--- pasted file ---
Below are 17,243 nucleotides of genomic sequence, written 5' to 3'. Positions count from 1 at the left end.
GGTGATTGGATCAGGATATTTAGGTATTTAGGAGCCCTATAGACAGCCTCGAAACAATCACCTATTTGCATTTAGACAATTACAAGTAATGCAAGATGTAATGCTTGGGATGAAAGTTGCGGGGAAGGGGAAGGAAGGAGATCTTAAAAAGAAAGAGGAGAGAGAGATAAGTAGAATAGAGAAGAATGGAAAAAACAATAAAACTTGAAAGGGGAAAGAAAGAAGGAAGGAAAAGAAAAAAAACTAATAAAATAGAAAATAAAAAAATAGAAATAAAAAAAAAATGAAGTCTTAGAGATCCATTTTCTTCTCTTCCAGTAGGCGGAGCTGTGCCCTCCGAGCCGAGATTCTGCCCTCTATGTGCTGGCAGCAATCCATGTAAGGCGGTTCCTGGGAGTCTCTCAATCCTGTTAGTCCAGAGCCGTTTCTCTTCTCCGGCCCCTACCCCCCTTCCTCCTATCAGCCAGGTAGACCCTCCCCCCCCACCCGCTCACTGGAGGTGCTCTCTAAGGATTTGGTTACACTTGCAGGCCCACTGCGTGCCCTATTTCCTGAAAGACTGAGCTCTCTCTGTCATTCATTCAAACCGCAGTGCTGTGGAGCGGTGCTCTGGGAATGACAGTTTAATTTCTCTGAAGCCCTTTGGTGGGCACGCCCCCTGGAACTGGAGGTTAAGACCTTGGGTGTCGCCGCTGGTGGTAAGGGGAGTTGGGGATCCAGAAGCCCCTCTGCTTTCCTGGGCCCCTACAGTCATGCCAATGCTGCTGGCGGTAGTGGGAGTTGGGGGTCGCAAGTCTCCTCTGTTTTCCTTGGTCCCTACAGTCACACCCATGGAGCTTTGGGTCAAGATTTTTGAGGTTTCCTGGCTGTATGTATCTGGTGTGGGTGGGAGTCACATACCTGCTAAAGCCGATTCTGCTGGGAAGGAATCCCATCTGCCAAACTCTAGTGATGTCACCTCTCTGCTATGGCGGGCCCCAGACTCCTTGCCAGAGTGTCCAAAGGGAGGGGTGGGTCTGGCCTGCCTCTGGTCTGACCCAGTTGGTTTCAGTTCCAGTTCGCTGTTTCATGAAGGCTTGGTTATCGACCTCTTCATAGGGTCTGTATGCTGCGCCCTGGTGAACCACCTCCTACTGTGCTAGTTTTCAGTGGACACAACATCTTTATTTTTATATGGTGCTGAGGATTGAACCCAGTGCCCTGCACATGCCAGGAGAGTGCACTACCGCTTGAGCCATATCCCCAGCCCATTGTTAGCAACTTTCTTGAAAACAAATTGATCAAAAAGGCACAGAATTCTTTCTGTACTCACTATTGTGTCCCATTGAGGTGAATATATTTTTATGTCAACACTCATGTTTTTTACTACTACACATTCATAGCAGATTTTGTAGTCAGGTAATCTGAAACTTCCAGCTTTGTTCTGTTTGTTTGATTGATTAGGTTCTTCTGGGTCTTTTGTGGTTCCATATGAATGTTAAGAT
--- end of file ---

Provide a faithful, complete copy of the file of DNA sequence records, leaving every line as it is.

Below are 17,243 nucleotides of genomic sequence, written 5' to 3'. Positions count from 1 at the left end.
GGTGATTGGATCAGGATATTTAGGTATTTAGGAGCCCTATAGACAGCCTCGAAACAATCACCTATTTGCATTTAGACAATTACAAGTAATGCAAGATGTAATGCTTGGGATGAAAGTTGCGGGGAAGGGGAAGGAAGGAGATCTTAAAAAGAAAGAGGAGAGAGAGATAAGTAGAATAGAGAAGAATGGAAAAAACAATAAAACTTGAAAGGGGAAAGAAAGAAGGAAGGAAAAGAAAAAAAACTAATAAAATAGAAAATAAAAAAATAGAAATAAAAAAAAAATGAAGTCTTAGAGATCCATTTTCTTCTCTTCCAGTAGGCGGAGCTGTGCCCTCCGAGCCGAGATTCTGCCCTCTATGTGCTGGCAGCAATCCATGTAAGGCGGTTCCTGGGAGTCTCTCAATCCTGTTAGTCCAGAGCCGTTTCTCTTCTCCGGCCCCTACCCCCCTTCCTCCTATCAGCCAGGTAGACCCTCCCCCCCCACCCGCTCACTGGAGGTGCTCTCTAAGGATTTGGTTACACTTGCAGGCCCACTGCGTGCCCTATTTCCTGAAAGACTGAGCTCTCTCTGTCATTCATTCAAACCGCAGTGCTGTGGAGCGGTGCTCTGGGAATGACAGTTTAATTTCTCTGAAGCCCTTTGGTGGGCACGCCCCCTGGAACTGGAGGTTAAGACCTTGGGTGTCGCCGCTGGTGGTAAGGGGAGTTGGGGATCCAGAAGCCCCTCTGCTTTCCTGGGCCCCTACAGTCATGCCAATGCTGCTGGCGGTAGTGGGAGTTGGGGGTCGCAAGTCTCCTCTGTTTTCCTTGGTCCCTACAGTCACACCCATGGAGCTTTGGGTCAAGATTTTTGAGGTTTCCTGGCTGTATGTATCTGGTGTGGGTGGGAGTCACATACCTGCTAAAGCCGATTCTGCTGGGAAGGAATCCCATCTGCCAAACTCTAGTGATGTCACCTCTCTGCTATGGCGGGCCCCAGACTCCTTGCCAGAGTGTCCAAAGGGAGGGGTGGGTCTGGCCTGCCTCTGGTCTGACCCAGTTGGTTTCAGTTCCAGTTCGCTGTTTCATGAAGGCTTGGTTATCGACCTCTTCATAGGGTCTGTATGCTGCGCCCTGGTGAACCACCTCCTACTGTGCTAGTTTTCAGTGGACACAACATCTTTATTTTTATATGGTGCTGAGGATTGAACCCAGTGCCCTGCACATGCCAGGAGAGTGCACTACCGCTTGAGCCATATCCCCAGCCCATTGTTAGCAACTTTCTTGAAAACAAATTGATCAAAAAGGCACAGAATTCTTTCTGTACTCACTATTGTGTCCCATTGAGGTGAATATATTTTTATGTCAACACTCATGTTTTTTACTACTACACATTCATAGCAGATTTTGTAGTCAGGTAATCTGAAACTTCCAGCTTTGTTCTGTTTGTTTGATTGATTAGGTTCTTCTGGGTCTTTTGTGGTTCCATATGAATGTTAAGAT